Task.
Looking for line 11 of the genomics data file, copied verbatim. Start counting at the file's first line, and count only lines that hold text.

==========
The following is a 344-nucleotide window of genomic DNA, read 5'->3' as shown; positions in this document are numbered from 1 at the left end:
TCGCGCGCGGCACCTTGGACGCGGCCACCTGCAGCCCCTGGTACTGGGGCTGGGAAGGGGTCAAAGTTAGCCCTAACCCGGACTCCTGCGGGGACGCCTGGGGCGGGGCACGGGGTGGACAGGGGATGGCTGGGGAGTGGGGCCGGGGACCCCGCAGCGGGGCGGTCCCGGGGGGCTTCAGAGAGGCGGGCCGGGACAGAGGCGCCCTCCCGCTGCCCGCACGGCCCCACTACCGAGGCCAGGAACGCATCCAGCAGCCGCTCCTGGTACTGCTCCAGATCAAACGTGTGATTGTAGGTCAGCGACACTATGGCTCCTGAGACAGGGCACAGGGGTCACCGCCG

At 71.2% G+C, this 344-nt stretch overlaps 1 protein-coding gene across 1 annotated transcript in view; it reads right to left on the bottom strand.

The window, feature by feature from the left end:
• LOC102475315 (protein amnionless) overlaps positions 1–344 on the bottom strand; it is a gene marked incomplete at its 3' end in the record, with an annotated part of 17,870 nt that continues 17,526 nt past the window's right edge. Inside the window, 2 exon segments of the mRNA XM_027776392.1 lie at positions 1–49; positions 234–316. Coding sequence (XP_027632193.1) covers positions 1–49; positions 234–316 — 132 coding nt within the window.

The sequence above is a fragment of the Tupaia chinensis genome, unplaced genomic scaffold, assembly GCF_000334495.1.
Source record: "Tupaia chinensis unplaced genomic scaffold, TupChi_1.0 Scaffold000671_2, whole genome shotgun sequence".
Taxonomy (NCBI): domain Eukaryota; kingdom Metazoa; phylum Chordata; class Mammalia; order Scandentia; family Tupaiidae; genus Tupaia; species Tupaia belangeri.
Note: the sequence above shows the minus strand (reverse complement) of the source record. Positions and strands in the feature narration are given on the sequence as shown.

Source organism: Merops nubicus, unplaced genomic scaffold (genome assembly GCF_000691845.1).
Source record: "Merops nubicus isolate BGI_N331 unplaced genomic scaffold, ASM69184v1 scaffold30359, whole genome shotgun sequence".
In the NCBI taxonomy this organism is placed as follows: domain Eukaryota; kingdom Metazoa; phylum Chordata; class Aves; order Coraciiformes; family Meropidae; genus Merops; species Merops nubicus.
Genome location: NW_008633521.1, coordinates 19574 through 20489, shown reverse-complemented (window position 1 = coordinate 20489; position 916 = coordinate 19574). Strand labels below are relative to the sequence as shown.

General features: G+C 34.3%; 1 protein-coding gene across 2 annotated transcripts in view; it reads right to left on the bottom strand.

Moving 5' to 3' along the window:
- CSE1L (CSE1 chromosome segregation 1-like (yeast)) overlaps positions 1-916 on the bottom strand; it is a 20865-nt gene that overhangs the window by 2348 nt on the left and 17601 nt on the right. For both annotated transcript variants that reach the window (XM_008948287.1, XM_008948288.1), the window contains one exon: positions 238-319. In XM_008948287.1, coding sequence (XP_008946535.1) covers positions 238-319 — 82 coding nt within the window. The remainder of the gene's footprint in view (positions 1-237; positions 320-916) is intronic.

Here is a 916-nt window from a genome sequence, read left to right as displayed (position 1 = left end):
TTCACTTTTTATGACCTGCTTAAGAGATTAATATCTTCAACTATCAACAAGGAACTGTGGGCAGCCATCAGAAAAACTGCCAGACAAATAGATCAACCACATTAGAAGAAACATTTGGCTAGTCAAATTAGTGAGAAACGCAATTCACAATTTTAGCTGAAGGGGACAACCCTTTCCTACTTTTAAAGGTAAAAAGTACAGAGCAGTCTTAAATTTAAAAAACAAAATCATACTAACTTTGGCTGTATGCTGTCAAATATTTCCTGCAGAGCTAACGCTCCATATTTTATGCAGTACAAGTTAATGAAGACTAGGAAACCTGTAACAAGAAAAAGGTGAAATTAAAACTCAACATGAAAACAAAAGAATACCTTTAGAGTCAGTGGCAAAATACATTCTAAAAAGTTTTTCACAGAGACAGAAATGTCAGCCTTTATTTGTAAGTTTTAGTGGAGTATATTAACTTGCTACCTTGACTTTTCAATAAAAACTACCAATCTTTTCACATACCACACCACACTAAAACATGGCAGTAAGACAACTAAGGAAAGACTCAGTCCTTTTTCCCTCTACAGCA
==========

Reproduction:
Source record: "Merops nubicus isolate BGI_N331 unplaced genomic scaffold, ASM69184v1 scaffold30359, whole genome shotgun sequence".